- Tungabhadra river flows in Hampi, a Unesco World Heritage Site and popular backpacking destination.
Cmooth-coated otters (Lutrogale perspicillata):
- The largest of the otter species in Asia
- Studies have shown that otters are a highly adaptable species, and here they were afforded greater protection than their counterparts in more vulnerable areas.
- There is little known about the status of otter populations in the country, partly because most otter habitats are not part of the network of protected areas that receive much of the conservation attention.
- The smooth-coated otter is an animal of the plains.
- Today, otters are up against resource extraction from the rivers they inhabit: they are increasingly sharing space with sand miners, their habitat is threatened by dams, and being fish eaters, they are viewed by fisherfolk as direct competitors where the two overlap. But here in Hampi, despite a riverscape altered by the Tungabhadra dam, otters are often sighted as both fishing and sand mining are less of a threat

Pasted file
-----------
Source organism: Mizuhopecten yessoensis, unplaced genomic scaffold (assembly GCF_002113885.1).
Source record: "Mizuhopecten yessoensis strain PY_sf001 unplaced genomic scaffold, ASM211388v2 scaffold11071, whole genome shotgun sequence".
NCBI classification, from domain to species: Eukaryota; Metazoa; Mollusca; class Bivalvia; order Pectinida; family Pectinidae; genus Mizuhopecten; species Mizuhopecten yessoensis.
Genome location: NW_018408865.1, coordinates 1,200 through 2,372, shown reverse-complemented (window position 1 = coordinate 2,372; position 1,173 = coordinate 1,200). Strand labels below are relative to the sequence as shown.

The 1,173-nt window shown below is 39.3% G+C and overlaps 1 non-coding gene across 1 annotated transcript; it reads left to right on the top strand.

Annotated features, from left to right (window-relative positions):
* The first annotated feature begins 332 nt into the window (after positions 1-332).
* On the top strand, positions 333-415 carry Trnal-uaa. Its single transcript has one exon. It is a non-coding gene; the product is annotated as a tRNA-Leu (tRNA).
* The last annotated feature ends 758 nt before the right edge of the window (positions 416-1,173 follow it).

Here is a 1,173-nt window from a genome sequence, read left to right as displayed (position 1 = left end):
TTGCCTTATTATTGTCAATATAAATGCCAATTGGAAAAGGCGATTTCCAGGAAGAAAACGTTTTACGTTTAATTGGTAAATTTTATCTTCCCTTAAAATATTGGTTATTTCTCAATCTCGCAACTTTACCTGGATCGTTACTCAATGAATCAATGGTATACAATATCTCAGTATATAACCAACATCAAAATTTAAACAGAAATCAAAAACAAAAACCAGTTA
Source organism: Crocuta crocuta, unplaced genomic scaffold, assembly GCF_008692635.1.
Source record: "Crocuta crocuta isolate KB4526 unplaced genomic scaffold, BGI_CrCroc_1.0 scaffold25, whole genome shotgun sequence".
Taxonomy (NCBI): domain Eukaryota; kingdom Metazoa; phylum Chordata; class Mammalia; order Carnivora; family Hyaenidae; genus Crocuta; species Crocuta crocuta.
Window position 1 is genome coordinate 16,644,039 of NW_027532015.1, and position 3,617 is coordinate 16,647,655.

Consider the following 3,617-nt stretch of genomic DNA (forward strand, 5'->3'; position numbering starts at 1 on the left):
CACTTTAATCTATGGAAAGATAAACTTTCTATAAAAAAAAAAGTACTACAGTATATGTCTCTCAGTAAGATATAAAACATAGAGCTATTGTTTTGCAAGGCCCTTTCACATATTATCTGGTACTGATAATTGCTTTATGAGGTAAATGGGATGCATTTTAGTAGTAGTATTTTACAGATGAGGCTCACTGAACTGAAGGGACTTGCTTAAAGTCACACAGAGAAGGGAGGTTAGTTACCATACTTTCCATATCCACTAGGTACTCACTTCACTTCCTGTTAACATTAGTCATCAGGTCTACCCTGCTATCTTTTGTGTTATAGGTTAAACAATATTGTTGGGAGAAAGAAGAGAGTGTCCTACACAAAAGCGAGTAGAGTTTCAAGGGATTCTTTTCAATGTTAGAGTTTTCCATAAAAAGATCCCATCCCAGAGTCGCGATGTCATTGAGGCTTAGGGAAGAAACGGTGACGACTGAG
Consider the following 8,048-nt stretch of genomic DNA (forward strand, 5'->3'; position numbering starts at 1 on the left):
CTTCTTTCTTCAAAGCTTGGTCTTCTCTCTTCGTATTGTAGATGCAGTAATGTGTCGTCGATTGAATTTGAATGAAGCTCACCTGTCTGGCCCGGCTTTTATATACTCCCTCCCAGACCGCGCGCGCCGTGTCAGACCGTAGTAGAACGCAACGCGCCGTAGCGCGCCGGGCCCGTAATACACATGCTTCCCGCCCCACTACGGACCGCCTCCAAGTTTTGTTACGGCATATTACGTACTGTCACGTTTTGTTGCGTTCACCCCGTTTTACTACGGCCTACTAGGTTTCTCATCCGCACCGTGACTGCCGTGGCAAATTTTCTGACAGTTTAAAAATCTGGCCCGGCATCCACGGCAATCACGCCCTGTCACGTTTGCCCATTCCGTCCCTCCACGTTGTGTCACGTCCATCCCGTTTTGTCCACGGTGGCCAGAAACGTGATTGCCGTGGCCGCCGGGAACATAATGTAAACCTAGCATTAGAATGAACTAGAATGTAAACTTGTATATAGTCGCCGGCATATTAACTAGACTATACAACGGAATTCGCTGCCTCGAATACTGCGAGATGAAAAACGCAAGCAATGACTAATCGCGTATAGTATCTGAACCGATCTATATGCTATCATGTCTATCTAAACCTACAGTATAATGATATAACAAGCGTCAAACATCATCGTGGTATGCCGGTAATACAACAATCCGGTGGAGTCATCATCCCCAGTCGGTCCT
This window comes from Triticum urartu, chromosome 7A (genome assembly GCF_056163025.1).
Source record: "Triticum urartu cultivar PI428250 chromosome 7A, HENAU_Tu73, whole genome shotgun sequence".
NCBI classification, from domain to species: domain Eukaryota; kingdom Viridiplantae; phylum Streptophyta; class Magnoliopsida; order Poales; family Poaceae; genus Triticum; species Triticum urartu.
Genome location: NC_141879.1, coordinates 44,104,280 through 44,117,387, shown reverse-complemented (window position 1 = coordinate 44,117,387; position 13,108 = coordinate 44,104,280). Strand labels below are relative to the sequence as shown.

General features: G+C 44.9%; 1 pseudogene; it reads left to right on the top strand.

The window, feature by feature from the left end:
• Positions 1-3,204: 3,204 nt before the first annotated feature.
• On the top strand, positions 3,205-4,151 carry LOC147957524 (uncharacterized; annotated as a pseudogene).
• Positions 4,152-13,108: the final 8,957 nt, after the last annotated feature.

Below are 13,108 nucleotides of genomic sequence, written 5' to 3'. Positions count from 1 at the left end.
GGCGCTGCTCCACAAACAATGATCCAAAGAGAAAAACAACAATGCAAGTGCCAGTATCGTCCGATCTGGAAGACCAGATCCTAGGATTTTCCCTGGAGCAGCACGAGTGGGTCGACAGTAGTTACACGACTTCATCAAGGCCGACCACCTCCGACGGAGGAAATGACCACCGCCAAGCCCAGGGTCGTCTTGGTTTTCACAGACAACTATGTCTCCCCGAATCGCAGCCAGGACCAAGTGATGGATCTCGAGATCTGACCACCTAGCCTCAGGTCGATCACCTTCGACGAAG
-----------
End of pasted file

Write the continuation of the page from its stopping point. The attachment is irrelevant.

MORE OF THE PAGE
- The recently declared Tungabhadra Otter Conservation Reserve along 34 km of the river, is a bonus.
- While a ‘conservation reserve’ differs vastly from national parks and sanctuaries in terms of protection, it nevertheless is recognition of the fact that this stretch of river is of high conservation value and home to a population of smooth-coated otters and other river-dependent fauna such as endangered softshell turtles and mugger crocodiles.
- Despite being notified as a conservation reserve, dynamite fishing though is still prevalent in parts of the reserve.
- Dynamite fishing kills indiscriminately, and destroys livelihoods.
- It sometimes maims the person engaging in it, but the effects on the river are horrendous.
- While poaching and dynamite fishing seriously threaten the species there is a new addition that is sweeping the river: the colonisation of water hyacinth, one of the world’s most invasive plants.